|Mud: they love it, you love it. Cliffe Pools, 21/7/13|
Despite earning some unfortunate tshirt tan lines on a sweltering walk round Cliffe yesterday, there were hints of cooler climes with a smattering of new arrivals from their northern breeding grounds. A nice summer plumaged Knot bobbing amongst the common terns on islands at the back of Conoco had me thinking Curlew Sandpiper for a moment but a better look confirmed otherwise. I like this time of year, having to get wader brain on again, ready for those birds in summer dress or moult, usually more conspicuous here in their muted tones of winter.
On Flamingo beach a good flock of 16 Whimbrel roosted amidst the sea of Shelduck that have been busy at Cliffe this season. Over the Thames Viewpoint, five juveniles took one of their first trips out, accompanied by an adult. The river was flat calm, seemingly stuck to the sky, with a faint easterly as comforting as a stranger's hot breath on your neck on a rush-hour tube.
Down the back track two Yellow wagtails flew over and instantly disappeared into the coarse, bleached rough of the coastguard paddocks. Two Pied wagtails sparred energetically. I love this part of the reserve, the view is one of Hoo's best, several miles of marshes and grassland stretching east, pocked with livestock, ditches and forgotten barns, parched in this heat but still buzzing:
|View east from Cliffe Pools, 21/7/13|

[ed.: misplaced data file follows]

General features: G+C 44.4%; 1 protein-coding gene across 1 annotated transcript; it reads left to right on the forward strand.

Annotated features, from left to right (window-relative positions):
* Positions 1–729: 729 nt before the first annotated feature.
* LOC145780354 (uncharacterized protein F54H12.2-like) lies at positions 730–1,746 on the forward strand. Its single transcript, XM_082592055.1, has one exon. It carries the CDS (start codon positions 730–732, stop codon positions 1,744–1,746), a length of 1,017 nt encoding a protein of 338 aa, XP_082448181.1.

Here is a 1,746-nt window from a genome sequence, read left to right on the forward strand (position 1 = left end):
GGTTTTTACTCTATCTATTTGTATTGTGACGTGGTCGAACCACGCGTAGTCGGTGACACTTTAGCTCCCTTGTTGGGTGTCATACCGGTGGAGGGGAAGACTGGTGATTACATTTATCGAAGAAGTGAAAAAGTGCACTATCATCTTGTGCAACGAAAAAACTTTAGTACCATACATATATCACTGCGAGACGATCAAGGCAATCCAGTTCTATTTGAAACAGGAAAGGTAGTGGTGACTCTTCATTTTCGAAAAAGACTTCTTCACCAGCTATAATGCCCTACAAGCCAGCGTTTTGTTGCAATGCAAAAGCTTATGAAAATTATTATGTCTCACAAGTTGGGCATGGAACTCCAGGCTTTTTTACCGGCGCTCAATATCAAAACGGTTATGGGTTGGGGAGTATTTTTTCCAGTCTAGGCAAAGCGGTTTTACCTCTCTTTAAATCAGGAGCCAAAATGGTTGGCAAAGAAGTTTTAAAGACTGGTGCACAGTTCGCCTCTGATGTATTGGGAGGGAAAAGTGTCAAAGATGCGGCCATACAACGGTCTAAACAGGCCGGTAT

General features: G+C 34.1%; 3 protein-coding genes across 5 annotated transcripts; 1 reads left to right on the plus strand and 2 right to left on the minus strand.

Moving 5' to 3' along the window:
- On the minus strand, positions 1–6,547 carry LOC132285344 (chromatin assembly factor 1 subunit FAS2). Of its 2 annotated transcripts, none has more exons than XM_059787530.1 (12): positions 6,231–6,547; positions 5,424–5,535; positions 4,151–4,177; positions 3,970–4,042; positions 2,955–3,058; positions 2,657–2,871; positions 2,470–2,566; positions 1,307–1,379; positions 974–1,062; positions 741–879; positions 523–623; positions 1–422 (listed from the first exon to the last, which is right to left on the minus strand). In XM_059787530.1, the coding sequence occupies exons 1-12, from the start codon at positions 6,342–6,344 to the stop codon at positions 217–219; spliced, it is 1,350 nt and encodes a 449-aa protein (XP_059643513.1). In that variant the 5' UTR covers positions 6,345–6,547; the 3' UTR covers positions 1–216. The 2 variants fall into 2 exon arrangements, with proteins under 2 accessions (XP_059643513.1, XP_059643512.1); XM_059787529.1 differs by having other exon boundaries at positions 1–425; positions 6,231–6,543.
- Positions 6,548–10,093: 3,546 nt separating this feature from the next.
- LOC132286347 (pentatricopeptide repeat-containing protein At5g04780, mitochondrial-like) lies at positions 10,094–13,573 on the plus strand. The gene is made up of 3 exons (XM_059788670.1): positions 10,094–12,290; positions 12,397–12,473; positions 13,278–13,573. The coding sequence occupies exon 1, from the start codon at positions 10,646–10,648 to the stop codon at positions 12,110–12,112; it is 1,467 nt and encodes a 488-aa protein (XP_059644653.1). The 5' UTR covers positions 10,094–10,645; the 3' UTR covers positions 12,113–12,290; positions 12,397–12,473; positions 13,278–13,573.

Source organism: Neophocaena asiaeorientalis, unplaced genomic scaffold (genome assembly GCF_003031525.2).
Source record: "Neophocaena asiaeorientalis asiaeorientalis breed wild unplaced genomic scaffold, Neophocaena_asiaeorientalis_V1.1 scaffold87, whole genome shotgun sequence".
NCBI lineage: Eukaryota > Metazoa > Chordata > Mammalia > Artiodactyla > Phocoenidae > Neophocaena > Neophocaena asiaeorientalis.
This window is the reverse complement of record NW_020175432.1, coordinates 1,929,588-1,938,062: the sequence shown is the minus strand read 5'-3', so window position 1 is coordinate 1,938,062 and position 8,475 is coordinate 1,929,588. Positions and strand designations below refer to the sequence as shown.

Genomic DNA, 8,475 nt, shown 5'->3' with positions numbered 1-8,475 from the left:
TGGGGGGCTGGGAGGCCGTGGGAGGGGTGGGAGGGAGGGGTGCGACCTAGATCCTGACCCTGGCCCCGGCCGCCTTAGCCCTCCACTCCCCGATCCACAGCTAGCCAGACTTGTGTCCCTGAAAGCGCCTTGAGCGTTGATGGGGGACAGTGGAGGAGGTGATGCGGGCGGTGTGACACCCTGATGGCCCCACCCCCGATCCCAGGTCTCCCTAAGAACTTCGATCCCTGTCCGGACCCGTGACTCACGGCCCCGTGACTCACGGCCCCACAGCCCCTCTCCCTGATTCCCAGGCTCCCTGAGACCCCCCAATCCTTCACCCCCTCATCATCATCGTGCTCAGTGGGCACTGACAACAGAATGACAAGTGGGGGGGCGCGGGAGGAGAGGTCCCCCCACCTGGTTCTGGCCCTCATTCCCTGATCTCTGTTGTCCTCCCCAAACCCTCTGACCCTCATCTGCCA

If Boris and those other soulless crones had their way, everything in the photo above, bar a thin sliver in the foreground, would be tarmac and fences.
Seven Oystercatchers on the jetty, two adult Common gulls looked hot.
I spent a while by Black Barns 1 & 2 but despite some muddy fringes appearing, the levels on the pools are still too high for most waders. A handful of hazy shapes on 4 could be picked out by squinting and refocusing; one or two Greenshank among godwits and lapwings. One or two eclipse Shoveler lurked in the reeds too and a healthy brood of Tufted ducks formed a queue behind their parents. In the top corner of Radar, a gathering of 12 roosting Greenshank were punctuated by a single small wader which turned out to be a nice summer Sanderling. I can't remember the last time I saw one so neat. A Green Sandpiper flew over and several Little egrets probed and preened in the shallows - making it look like a good day to be an egret.
Round at the Radar viewpoint I bumped into a birder who put me onto a Turnstone, another bird I associate more with winter on the estuary than anything. A large flock of brick-red Black-tailed godwits roosted on one the main causeway, alongside Redshank, Lapwing, Greylag geese and more Greenshank. As an annoying microlight flew low over the reserve, the whole lot pitched up and wheeled about, revealing the huge, previously hidden flock of Avocet behind. With the numbers present it was like an unseasonal snowstorm had descended, only to melt away in a flash.
The final wader action came in the form of several Dunlin on Radar, while a check along the rear of the causeway from the Saxon Shore Way eventually turned up a Spotted Redshank. This one wasn't quite suited up so was perhaps a non-breeder, still, a nice looking bird. A pretty good haul, things are hotting up...
|Six-spot Burnet on Ragwort|
|Comma on brambles|
|No Estuary Airport|